120 CHP officers to help Oakland and East Bay crack down on crime, Gov. Newsom says

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By Yosi Yahoudai
Founder and Managing Partner

California Highway Patrol officers are being deployed by the governor to help Oakland and the East Bay region crack down on crime.

Gov. Gavin Newsom on Tuesday announced 120 CHP officers will participate in the law enforcement surge operation. The strategy is to saturate the area with officers and investigators who will work with other law enforcement agencies within Alameda County.

“As crime rates across California decrease — including right across the Bay in San Francisco — Oakland is seeing the opposite trend. What”s happening in this beautiful city and surrounding area is alarming and unacceptable,” Newsom said in a statement. “I’m sending the California Highway Patrol to assist local efforts to restore a sense of safety that the hardworking people of Oakland and the East Bay demand and deserve.”

Oakland Mayor Sheng Thao sits down with NBC Bay Area’s Laura Garcia to discuss her three-pronged approach to addressing a crime spike in the East Bay’s largest city.

CHP’s surge operation focuses on targeting auto theft, cargo theft, retail crime, violent crime, and high-visibility traffic enforcement. License plate reader technology and specialized CHP units, including K9s and air support, will also be used during the operation, the governor’s office said.

The move follows calls for state help from local organizations and politicians including the Oakland Metropolitan Chamber of Commerce and Oakland Mayor Sheng Thao. In January, a group of Oakland community leaders traveled to Sacramento and met with the governor in person.

Governor Gavin Newsom has stepped in to help stop rising crime, which he calls “alarming and unacceptable” in Oakland. This comes after a meeting he had with about 20 community members last month, which included the Oakland chapter of the NAACP. NBC Bay Area’s Jessica Aguirre spoke to Bob Harris, who was at that meeting, for some insight.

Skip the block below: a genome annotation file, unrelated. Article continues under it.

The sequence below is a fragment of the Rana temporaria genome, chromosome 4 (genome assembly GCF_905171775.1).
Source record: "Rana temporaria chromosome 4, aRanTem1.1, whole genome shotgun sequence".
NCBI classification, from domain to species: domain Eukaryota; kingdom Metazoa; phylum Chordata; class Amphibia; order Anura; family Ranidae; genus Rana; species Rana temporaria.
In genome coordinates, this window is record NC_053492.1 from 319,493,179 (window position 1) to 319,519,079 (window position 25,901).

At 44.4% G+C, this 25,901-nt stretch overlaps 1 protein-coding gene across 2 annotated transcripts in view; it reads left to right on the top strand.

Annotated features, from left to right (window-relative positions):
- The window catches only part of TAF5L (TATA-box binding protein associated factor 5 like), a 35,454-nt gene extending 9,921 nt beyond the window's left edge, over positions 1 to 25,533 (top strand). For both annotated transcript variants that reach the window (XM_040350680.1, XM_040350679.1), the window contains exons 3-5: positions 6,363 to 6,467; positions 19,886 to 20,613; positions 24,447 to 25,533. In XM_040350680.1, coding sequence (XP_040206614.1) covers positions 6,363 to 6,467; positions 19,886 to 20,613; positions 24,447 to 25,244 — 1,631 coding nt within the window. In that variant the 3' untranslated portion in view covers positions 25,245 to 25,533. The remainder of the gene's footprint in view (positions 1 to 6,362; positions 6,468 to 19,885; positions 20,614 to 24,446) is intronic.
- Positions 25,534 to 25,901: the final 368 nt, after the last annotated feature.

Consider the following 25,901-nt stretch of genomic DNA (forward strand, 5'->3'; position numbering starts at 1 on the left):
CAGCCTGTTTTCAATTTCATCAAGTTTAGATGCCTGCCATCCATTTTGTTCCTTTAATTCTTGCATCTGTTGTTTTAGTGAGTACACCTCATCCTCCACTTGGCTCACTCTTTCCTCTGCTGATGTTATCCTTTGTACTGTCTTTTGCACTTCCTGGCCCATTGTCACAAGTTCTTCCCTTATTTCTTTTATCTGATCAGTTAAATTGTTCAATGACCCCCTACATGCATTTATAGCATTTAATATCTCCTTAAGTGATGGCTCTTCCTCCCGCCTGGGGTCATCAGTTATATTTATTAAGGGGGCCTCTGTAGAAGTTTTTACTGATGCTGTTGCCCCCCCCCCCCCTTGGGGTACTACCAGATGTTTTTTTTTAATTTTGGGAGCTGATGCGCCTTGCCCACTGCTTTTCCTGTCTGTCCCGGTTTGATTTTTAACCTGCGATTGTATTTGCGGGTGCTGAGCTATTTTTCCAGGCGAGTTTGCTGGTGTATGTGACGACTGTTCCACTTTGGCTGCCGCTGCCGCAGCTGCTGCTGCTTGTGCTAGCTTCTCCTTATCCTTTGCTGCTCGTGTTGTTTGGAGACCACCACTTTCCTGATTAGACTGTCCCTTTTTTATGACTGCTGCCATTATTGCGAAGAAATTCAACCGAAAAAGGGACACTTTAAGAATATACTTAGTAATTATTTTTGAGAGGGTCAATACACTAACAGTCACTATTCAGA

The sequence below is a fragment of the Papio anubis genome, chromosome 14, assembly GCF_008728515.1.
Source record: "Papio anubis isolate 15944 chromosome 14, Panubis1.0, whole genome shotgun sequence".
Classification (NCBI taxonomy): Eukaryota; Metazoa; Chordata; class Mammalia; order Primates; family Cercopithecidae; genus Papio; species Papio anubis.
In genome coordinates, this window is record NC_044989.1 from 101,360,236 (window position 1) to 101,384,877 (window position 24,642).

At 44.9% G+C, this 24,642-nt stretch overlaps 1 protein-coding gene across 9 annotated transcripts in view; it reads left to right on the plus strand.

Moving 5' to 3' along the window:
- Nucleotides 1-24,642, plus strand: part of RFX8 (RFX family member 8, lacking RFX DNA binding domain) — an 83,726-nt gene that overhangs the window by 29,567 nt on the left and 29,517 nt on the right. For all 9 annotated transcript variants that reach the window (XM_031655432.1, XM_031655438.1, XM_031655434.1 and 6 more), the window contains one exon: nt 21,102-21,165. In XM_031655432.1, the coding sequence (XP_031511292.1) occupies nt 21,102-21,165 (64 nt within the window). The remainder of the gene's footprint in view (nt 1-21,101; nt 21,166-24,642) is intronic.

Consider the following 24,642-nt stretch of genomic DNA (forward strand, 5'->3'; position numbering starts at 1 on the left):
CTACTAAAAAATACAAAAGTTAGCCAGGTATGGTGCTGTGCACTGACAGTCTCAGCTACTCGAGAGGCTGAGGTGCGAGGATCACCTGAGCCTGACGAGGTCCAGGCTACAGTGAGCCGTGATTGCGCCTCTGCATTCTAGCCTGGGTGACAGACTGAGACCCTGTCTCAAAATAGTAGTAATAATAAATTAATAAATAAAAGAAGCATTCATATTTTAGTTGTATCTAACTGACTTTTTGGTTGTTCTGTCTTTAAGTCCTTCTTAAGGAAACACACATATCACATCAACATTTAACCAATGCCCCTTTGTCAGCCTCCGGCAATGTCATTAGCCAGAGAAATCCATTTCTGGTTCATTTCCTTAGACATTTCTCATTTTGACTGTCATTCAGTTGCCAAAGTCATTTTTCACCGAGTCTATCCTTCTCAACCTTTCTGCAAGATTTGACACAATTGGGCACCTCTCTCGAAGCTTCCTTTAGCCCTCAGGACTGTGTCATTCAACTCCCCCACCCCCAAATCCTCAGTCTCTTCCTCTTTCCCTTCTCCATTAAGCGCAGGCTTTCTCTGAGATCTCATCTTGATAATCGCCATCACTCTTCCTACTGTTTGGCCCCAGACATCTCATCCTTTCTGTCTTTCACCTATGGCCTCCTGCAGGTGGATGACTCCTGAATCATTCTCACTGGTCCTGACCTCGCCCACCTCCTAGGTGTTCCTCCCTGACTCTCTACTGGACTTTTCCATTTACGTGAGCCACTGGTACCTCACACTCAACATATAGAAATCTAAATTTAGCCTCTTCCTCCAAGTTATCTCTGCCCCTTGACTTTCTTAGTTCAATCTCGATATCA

According to a recent Oakland Police Department crime report, between 2021 and 2023 there was a 21 percent increase in violent crime, a 38 percent increase in robberies and a 45 percent increase in vehicle thefts.

In September, the Newsom administration approved the distribution of over $267 million to local police and sheriff’s departments and district attorney’s offices throughout California to fight organized retail theft. The money went to create task forces, hire and train staff and purchase new technologies. There were 55 awardees, but Oakland received no funds because it missed the application deadline.

In the governor’s Tuesday statement about the surge, Mayor Sheng Thao expressed gratitude.

“The surge of crime and violence that we are seeing in our streets is completely unacceptable,” Thao said. “The City of Oakland is hard at work turning the tide — increasing law enforcement investigations, increasing police recruitment, and investing in community and violence intervention efforts. As we work to improve public safety, I’m grateful for Governor Newsom for providing these critical law enforcement resources that are a game-changer in helping us hold more criminals accountable and make Oakland safer.”

Bay City News contributed to this report.

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About the Author
Yosi Yahoudai is a founder and the managing partner of J&Y. His practice is comprised primarily of cases involving automobile and motorcycle accidents, but he also represents people in premises liability lawsuits, including suits alleging dangerous conditions of public property, third-party criminal conduct, and intentional torts. He also has expertise in cases involving product defects, dog bites, elder abuse, and sexual assault. He earned his Bachelor of Arts from the University of California and is admitted to practice in all California State Courts, and the United States District Court for the Southern District of California. If you have any questions about this article, you can contact Yosi by clicking here.